While in the studio, what have you come to most enjoy doing? Has this given you any ideas for what you’d like to do further on in life?
One thing I’ve unexpectedly realized is that I like marketing and, in a broader sense, the communication aspect of it. You need to know how to speak to people so they become engaged with your brand, and that’s something I’ve taken an interest in. I also really like doing photography in our studio for the blog and observing what everyone is doing at their various stations. It’s not as though I sit in a stuffy office and write about bags- I can actually see the whole process come together from start to finish, and that’s very cool to witness. We’re all in one space together as a team, and I can honestly say that I see a bag when it’s just a bundle of leather and get to know the people who eventually give it a form. It allows me to be more intimately familiar with everything, which then makes the work I do feel more authentic.
Right now, I don’t truly have any specific position in mind for the future. I do know, though, that I don’t want to pigeonhole myself, so that’s almost intentional on my part. With a liberal arts degree, I think it can be a bit dangerous to limit your opportunities because nothing is guaranteed for you, which is both scary and exciting to consider. It’s not like I have a degree in accounting, for example, and am naturally advancing on a specific accounting track.
What has surprised you the most about Lotuff?
Probably how diverse of a team we have here in the studio. Every place I worked before – whether an internship or part-time job – tended to be much more homogeneous, and I’ve met people here who I might never have encountered otherwise. We’re all able to converge in one space and work so well together even though we’re all from very different backgrounds, which is something I think most people might not expect to see. Not everyone has the same interests or has the same type of energy, but everyone is invested in the pieces we make. Another good surprise, and another thing I find unusual, is that essentially everything here is happening in one space. No one has to go upstairs to knock on the door of the CEO, for instance; we all just walk over to your desk. There’s no hierarchy where anyone is made to feel less than. Everyone has their “thing” to do that’s helping to get a bag out the door, and it’s all made to feel important.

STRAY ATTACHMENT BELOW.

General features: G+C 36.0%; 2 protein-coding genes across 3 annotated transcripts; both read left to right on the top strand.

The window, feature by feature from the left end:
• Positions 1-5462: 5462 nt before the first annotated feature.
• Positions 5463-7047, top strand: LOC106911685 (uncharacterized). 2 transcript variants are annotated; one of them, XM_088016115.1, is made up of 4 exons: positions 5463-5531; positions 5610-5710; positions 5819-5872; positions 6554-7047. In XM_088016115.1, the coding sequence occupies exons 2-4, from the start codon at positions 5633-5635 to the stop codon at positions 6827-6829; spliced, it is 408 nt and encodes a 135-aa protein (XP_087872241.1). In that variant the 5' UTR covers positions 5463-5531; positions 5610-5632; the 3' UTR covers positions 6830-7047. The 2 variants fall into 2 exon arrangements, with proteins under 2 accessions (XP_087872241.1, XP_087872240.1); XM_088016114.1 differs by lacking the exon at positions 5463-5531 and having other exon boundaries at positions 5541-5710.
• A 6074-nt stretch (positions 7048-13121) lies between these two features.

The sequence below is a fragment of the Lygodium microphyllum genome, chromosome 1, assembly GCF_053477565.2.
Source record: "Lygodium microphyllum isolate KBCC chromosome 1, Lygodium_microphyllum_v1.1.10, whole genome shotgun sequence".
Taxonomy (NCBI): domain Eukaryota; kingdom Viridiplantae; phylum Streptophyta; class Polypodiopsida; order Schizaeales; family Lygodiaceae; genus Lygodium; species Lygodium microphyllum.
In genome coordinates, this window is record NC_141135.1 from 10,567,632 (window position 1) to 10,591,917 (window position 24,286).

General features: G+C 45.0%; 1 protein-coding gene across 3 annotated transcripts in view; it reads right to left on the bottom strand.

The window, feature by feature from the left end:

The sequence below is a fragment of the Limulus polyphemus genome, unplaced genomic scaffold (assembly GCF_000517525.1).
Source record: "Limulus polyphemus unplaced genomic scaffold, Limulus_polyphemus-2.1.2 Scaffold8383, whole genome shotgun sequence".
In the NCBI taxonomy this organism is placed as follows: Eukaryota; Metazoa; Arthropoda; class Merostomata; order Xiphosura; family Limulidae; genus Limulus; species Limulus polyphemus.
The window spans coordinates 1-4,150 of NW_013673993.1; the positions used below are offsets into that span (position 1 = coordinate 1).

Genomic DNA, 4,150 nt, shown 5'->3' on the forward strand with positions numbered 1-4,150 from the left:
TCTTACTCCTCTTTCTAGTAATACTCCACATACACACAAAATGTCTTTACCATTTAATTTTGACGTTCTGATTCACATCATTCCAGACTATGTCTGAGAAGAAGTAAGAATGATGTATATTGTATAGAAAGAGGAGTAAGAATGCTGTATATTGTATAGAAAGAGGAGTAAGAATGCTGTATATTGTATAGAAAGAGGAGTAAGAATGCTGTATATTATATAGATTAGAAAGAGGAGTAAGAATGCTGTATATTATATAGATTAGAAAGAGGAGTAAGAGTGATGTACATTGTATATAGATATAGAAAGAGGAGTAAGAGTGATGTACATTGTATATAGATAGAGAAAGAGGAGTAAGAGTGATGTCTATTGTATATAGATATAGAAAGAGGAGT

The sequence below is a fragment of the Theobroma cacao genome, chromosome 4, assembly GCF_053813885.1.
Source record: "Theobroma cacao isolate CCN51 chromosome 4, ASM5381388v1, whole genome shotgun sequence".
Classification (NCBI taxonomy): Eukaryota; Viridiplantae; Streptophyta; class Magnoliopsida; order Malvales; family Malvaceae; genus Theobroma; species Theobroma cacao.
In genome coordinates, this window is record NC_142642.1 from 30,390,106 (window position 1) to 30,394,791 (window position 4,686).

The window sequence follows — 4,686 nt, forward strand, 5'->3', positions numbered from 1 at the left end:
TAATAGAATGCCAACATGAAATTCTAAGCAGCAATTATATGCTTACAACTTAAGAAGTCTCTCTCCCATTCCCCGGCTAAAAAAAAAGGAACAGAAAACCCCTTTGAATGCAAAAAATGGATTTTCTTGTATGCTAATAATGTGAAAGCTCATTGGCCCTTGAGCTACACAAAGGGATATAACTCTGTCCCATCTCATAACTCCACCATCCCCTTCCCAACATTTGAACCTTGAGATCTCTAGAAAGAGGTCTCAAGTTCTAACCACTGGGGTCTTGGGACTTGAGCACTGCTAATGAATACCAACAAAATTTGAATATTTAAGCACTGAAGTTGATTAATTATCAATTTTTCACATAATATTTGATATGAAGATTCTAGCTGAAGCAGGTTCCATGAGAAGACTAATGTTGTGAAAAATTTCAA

So, what interests do you personally have that you pursue when not sitting behind your desk?
Well, I’ve found over the years that I really enjoy photography- and I actually just got my first “real” camera. I’m no professional, but I love taking pictures of the places I go and of the people who are with me to the best of my ability. It’s become a great way for me to appreciate where I live. New England is really beautiful!
I’m also teaching myself to play guitar. I’ve never taken a formal lesson, so it’s fairly slow going, but I’m definitely getting somewhere. I tried piano lessons for about a month when I was younger, but I never made much progress; there’s only so many times you can sing “Row, Row, Row, Your Boat” without going at least a little crazy. Guitar is different and easier for me to pair with vocals, which goes along with how I enjoy singing. It’s never something I’ve taken too seriously, but once a week, when I was living in France, there was an open-mic night that I would go to and sing at with friends. People would bring their bongos and keyboards and guitars; there was something very improvisational and open about it. It wasn’t formal. Two or three of us would just crowd in, take the lyrics and sing. Something about being in a new place with new people I didn’t know was freeing, and it was a lot of fun.